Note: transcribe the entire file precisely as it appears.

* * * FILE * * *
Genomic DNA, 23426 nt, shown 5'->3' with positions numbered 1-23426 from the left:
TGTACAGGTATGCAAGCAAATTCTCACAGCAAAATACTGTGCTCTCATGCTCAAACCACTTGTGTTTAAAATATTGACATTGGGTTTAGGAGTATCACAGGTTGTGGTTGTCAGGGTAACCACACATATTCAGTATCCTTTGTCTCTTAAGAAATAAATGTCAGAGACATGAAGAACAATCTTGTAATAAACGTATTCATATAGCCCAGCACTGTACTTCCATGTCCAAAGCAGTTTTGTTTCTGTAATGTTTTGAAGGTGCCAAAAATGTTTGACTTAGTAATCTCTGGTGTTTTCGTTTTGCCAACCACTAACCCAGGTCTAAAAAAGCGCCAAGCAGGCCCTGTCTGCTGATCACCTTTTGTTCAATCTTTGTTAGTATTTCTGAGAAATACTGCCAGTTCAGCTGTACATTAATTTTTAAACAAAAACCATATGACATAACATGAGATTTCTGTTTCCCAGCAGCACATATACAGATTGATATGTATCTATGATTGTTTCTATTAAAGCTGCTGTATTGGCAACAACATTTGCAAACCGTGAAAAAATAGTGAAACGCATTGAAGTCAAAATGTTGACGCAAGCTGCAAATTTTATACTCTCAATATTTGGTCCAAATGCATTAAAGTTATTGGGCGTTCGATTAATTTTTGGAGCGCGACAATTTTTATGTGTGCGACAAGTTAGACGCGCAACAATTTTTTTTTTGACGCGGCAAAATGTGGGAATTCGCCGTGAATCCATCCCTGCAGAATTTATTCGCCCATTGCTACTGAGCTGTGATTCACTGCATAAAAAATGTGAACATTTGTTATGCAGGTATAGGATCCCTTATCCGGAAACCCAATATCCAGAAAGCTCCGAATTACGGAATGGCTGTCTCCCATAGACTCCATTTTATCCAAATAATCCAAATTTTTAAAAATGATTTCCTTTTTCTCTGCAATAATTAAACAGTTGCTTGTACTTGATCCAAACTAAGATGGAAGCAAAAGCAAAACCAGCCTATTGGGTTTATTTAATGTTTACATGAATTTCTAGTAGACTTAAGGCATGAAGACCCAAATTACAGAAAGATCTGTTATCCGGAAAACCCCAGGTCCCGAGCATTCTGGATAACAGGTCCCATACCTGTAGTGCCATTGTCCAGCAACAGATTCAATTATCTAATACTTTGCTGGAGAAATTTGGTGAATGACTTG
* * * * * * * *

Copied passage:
Genomic DNA, 23426 nt, shown 5'->3' with positions numbered 1-23426 from the left:
TGTACAGGTATGCAAGCAAATTCTCACAGCAAAATACTGTGCTCTCATGCTCAAACCACTTGTGTTTAAAATATTGACATTGGGTTTAGGAGTATCACAGGTTGTGGTTGTCAGGGTAACCACACATATTCAGTATCCTTTGTCTCTTAAGAAATAAATGTCAGAGACATGAAGAACAATCTTGTAATAAACGTATTCATATAGCCCAGCACTGTACTTCCATGTCCAAAGCAGTTTTGTTTCTGTAATGTTTTGAAGGTGCCAAAAATGTTTGACTTAGTAATCTCTGGTGTTTTCGTTTTGCCAACCACTAACCCAGGTCTAAAAAAGCGCCAAGCAGGCCCTGTCTGCTGATCACCTTTTGTTCAATCTTTGTTAGTATTTCTGAGAAATACTGCCAGTTCAGCTGTACATTAATTTTTAAACAAAAACCATATGACATAACATGAGATTTCTGTTTCCCAGCAGCACATATACAGATTGATATGTATCTATGATTGTTTCTATTAAAGCTGCTGTATTGGCAACAACATTTGCAAACCGTGAAAAAATAGTGAAACGCATTGAAGTCAAAATGTTGACGCAAGCTGCAAATTTTATACTCTCAATATTTGGTCCAAATGCATTAAAGTTATTGGGCGTTCGATTAATTTTTGGAGCGCGACAATTTTTATGTGTGCGACAAGTTAGACGCGCAACAATTTTTTTTTTGACGCGGCAAAATGTGGGAATTCGCCGTGAATCCATCCCTGCAGAATTTATTCGCCCATTGCTACTGAGCTGTGATTCACTGCATAAAAAATGTGAACATTTGTTATGCAGGTATAGGATCCCTTATCCGGAAACCCAATATCCAGAAAGCTCCGAATTACGGAATGGCTGTCTCCCATAGACTCCATTTTATCCAAATAATCCAAATTTTTAAAAATGATTTCCTTTTTCTCTGCAATAATTAAACAGTTGCTTGTACTTGATCCAAACTAAGATGGAAGCAAAAGCAAAACCAGCCTATTGGGTTTATTTAATGTTTACATGAATTTCTAGTAGACTTAAGGCATGAAGACCCAAATTACAGAAAGATCTGTTATCCGGAAAACCCCAGGTCCCGAGCATTCTGGATAACAGGTCCCATACCTGTAGTGCCATTGTCCAGCAACAGATTCAATTATCTAATACTTTGCTGGAGAAATTTGGTGAATGACTTG